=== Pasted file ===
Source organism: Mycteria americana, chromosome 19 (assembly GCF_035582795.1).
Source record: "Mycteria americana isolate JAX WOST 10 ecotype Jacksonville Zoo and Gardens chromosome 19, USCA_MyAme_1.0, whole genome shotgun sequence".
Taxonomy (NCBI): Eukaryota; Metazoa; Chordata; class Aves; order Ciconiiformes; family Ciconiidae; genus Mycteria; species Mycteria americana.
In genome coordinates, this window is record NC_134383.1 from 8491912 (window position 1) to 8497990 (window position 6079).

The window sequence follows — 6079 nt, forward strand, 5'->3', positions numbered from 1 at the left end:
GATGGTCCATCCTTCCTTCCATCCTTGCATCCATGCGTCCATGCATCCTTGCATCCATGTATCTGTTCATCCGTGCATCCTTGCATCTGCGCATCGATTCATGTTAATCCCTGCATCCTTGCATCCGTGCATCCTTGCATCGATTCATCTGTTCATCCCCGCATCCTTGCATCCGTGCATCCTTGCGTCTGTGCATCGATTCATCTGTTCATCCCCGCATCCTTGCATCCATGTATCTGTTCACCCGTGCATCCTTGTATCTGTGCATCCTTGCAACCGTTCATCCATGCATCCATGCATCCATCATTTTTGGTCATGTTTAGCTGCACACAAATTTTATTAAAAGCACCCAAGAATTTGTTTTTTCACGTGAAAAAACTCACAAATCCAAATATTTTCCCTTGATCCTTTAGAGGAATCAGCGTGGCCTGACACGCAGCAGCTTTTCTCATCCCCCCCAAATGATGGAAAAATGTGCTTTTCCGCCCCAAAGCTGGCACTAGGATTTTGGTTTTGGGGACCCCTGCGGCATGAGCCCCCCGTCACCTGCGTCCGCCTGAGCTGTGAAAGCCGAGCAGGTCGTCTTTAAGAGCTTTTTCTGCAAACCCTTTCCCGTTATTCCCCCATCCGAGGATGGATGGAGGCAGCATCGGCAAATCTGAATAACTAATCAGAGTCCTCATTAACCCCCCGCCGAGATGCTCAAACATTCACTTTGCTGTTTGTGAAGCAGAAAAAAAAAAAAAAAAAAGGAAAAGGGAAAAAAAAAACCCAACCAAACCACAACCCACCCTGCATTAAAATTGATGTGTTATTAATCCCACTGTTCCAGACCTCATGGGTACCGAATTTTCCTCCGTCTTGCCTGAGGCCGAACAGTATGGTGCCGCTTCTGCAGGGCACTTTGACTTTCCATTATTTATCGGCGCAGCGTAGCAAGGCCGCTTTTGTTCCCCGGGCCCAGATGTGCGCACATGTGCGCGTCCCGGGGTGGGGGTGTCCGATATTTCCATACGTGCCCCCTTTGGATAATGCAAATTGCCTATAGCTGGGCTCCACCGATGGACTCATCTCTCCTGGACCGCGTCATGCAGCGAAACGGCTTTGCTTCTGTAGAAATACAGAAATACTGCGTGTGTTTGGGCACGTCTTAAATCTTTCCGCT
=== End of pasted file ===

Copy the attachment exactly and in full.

Source organism: Mycteria americana, chromosome 19 (assembly GCF_035582795.1).
Source record: "Mycteria americana isolate JAX WOST 10 ecotype Jacksonville Zoo and Gardens chromosome 19, USCA_MyAme_1.0, whole genome shotgun sequence".
Taxonomy (NCBI): Eukaryota; Metazoa; Chordata; class Aves; order Ciconiiformes; family Ciconiidae; genus Mycteria; species Mycteria americana.
In genome coordinates, this window is record NC_134383.1 from 8491912 (window position 1) to 8497990 (window position 6079).

The window sequence follows — 6079 nt, forward strand, 5'->3', positions numbered from 1 at the left end:
GATGGTCCATCCTTCCTTCCATCCTTGCATCCATGCGTCCATGCATCCTTGCATCCATGTATCTGTTCATCCGTGCATCCTTGCATCTGCGCATCGATTCATGTTAATCCCTGCATCCTTGCATCCGTGCATCCTTGCATCGATTCATCTGTTCATCCCCGCATCCTTGCATCCGTGCATCCTTGCGTCTGTGCATCGATTCATCTGTTCATCCCCGCATCCTTGCATCCATGTATCTGTTCACCCGTGCATCCTTGTATCTGTGCATCCTTGCAACCGTTCATCCATGCATCCATGCATCCATCATTTTTGGTCATGTTTAGCTGCACACAAATTTTATTAAAAGCACCCAAGAATTTGTTTTTTCACGTGAAAAAACTCACAAATCCAAATATTTTCCCTTGATCCTTTAGAGGAATCAGCGTGGCCTGACACGCAGCAGCTTTTCTCATCCCCCCCAAATGATGGAAAAATGTGCTTTTCCGCCCCAAAGCTGGCACTAGGATTTTGGTTTTGGGGACCCCTGCGGCATGAGCCCCCCGTCACCTGCGTCCGCCTGAGCTGTGAAAGCCGAGCAGGTCGTCTTTAAGAGCTTTTTCTGCAAACCCTTTCCCGTTATTCCCCCATCCGAGGATGGATGGAGGCAGCATCGGCAAATCTGAATAACTAATCAGAGTCCTCATTAACCCCCCGCCGAGATGCTCAAACATTCACTTTGCTGTTTGTGAAGCAGAAAAAAAAAAAAAAAAAAGGAAAAGGGAAAAAAAAAACCCAACCAAACCACAACCCACCCTGCATTAAAATTGATGTGTTATTAATCCCACTGTTCCAGACCTCATGGGTACCGAATTTTCCTCCGTCTTGCCTGAGGCCGAACAGTATGGTGCCGCTTCTGCAGGGCACTTTGACTTTCCATTATTTATCGGCGCAGCGTAGCAAGGCCGCTTTTGTTCCCCGGGCCCAGATGTGCGCACATGTGCGCGTCCCGGGGTGGGGGTGTCCGATATTTCCATACGTGCCCCCTTTGGATAATGCAAATTGCCTATAGCTGGGCTCCACCGATGGACTCATCTCTCCTGGACCGCGTCATGCAGCGAAACGGCTTTGCTTCTGTAGAAATACAGAAATACTGCGTGTGTTTGGGCACGTCTTAAATCTTTCCGCT